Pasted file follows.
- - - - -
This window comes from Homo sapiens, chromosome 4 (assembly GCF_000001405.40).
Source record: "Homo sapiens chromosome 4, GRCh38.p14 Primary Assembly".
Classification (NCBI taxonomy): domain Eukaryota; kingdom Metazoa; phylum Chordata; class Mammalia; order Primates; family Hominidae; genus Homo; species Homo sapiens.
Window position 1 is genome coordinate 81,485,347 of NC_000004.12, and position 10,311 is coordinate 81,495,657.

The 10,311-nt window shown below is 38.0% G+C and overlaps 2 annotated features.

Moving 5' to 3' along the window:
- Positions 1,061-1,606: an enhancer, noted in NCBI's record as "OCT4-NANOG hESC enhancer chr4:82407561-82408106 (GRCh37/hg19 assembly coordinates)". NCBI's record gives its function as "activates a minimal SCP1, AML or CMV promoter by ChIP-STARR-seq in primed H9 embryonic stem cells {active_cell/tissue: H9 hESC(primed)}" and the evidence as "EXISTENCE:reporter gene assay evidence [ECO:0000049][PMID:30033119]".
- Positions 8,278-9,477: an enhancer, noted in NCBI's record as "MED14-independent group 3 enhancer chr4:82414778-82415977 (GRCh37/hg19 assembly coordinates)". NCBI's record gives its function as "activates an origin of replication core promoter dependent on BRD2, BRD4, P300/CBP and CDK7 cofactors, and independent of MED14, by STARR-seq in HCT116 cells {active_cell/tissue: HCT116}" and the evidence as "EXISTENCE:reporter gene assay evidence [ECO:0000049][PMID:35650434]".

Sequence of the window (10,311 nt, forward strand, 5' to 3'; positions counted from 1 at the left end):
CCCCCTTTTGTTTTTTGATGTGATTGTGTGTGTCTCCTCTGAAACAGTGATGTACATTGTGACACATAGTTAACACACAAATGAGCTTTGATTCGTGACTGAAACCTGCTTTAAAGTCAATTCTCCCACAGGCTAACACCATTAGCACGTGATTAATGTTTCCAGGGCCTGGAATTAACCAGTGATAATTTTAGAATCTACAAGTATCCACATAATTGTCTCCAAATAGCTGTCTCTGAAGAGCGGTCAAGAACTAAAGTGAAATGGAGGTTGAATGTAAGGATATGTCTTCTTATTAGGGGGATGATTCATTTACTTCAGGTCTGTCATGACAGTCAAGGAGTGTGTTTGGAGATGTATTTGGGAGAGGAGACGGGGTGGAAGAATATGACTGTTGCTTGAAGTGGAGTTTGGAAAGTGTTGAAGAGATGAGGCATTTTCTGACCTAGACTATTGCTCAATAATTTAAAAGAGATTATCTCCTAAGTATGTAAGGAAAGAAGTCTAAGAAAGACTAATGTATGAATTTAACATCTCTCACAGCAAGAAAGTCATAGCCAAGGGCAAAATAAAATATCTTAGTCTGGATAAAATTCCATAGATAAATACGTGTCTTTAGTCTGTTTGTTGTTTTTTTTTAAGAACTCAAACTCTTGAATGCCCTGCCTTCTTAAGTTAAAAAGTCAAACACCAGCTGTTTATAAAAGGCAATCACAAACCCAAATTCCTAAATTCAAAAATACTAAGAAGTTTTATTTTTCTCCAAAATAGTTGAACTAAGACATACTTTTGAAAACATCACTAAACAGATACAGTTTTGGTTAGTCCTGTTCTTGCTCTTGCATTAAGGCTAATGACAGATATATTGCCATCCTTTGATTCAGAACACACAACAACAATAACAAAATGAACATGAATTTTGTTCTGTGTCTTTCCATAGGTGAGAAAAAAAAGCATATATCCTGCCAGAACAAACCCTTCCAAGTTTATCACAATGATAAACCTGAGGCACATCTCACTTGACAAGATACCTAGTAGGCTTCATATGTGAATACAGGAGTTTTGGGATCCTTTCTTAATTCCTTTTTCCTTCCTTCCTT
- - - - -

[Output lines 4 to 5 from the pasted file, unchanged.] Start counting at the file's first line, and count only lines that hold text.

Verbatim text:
Window position 1 is genome coordinate 81,485,347 of NC_000004.12, and position 10,311 is coordinate 81,495,657.

The 10,311-nt window shown below is 38.0% G+C and overlaps 2 annotated features.